Real estate execs must put adaptability at the heart of portfolio management
Corporate real estate (CRE) portfolios faced a reckoning in 2023. One of their primary reasons for existing is under threat, as most white-collar workers are opting to work from home. According to a 2023 Gallup poll, 90% of respondents do not want to go to the office five days a week. The problem is compounded by the fact that most firms’ existing leases are being paid for on the assumption that the space would be occupied most days of the week.
Real estate teams are currently pulled in too many directions
But this trend did not begin with the pandemic. Pre-pandemic, offices struggled. In 2019, a VergeSense study found that even at peak utilization (72%), most offices still had considerable spare capacity. The spread of hybrid working accelerated the decline of regular office use, exposing a fundamental problem with corporate properties as a business resource.
When managing properties, real estate executives were pulled in many directions. Finance told them to control costs. HR told them to remove barriers to staff engagement. Sustainability asked for reporting on energy and emissions. But none of these objectives truly addressed the issue that demand for space never really matched the supply.
The core of the issue is that real estate planning rarely joins up with other key stakeholders. Without adequate insight into the plans of finance, HR, sustainability, and indeed the C-suite, real estate is left in the dark. For instance, without foresight of upcoming M&A, real estate will not know the true size of their portfolio post-merger. If HR is planning to acquire new talent in a specific region, real estate not knowing this in advance would delay efforts to identify existing or new locations to accommodate hires. This reality means that real estate is often unable to select, purchase, and configure space that aligns to corporate goals in a timely fashion.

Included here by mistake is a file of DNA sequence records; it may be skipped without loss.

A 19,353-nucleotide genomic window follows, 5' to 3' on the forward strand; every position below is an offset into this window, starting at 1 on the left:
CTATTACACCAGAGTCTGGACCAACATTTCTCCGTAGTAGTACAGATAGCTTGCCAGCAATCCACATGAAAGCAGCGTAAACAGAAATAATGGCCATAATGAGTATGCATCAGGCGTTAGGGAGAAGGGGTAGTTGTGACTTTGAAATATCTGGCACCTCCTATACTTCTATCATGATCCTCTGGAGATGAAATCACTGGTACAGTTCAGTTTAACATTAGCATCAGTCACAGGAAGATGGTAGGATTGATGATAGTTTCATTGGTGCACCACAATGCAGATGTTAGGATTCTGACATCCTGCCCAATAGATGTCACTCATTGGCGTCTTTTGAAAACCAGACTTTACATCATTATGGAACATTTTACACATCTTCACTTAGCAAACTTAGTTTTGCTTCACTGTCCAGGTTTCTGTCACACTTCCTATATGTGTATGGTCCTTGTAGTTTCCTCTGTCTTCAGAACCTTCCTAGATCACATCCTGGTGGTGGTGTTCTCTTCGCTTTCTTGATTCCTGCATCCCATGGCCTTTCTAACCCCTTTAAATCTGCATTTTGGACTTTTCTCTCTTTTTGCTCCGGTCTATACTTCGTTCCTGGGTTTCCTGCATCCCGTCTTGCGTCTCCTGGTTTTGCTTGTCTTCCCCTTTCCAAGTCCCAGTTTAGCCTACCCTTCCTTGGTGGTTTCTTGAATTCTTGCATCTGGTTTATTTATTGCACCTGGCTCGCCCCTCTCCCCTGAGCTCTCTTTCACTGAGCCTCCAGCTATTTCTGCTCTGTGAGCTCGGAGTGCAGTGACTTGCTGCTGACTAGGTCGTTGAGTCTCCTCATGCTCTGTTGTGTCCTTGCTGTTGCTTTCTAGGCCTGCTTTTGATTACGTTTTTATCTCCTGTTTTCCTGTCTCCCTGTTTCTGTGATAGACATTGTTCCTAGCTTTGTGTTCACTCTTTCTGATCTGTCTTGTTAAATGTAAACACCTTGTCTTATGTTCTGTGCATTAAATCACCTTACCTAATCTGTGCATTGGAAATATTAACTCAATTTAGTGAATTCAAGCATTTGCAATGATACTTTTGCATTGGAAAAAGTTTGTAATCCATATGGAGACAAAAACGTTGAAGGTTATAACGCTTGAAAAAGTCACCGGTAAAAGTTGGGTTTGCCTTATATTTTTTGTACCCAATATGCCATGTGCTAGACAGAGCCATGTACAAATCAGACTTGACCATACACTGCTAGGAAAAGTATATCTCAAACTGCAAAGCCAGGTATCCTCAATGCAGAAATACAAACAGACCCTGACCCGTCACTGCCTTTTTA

High-performance real estate teams prioritize adaptability
In our latest study, we collected insights from existing client case studies and a fresh survey of 33 firms to identify what is really driving the future of portfolio management. We found that ahead of cost, talent or sustainability, adaptability is the most important objective. Adaptability is a commitment to having more flexible operations that can change on shorter notice to meet the evolving goals of the broader business. To do this, real estate teams must be more connected with other parts of the business, particularly the C-suite.
In practice, this could mean more robust monitoring of lease contract terms (to ultimately shorten them), energy usage across key sites, and planning for the provision of space based on incoming demand from new hires or relocated staff, to name just a few examples. All of this necessitates formalized, regular, and deliberate collaboration with external departments. But that is not all.
Achieving adaptability requires extensive use of technology
To truly facilitate adaptability, the above examples around leases, energy, and space require some form of technology to track activity. Doing so enables teams to identify areas for change and track the impact of efforts to realize these changes. The following excerpt from our study illustrates the difference between mature teams that have a handle on this and transitionary teams that are less adaptive. On average, 79% of respondents from mature functions leverage BI, IoT and IWMS, whereas only 39% of the rest of the sample do. More extensive use of technology opens the door to opportunities for value creation.
Extensive use of technology enables digital-first portfolios
In the survey, the more mature functions reported higher performance across strategy, planning, transactions, leasing, and operations. Across these five areas, 79% of mature teams reported a 4- or 5-star performance, compared to 51% of transitionary teams. Moreover, a digital-first portfolio revolves around greater use of metrics that matter. Examples of this include portfolio elasticity (the degree of a portfolio that can absorb changes in headcount) or real-time space utilization (the number of employees present in a building unit at a specific time). Keeping tabs on such metrics indicates a willingness to capture data first—and then act on it—to proactively update aspects of the portfolio as the need arises.
In the current hybrid era, data is the most important currency. Being digital-first entails getting closer to the insights that demonstrate a portfolio’s true state of performance.
Read our study to find out more about how real estate teams that prioritize adaptability as well as technology benefit from these choices.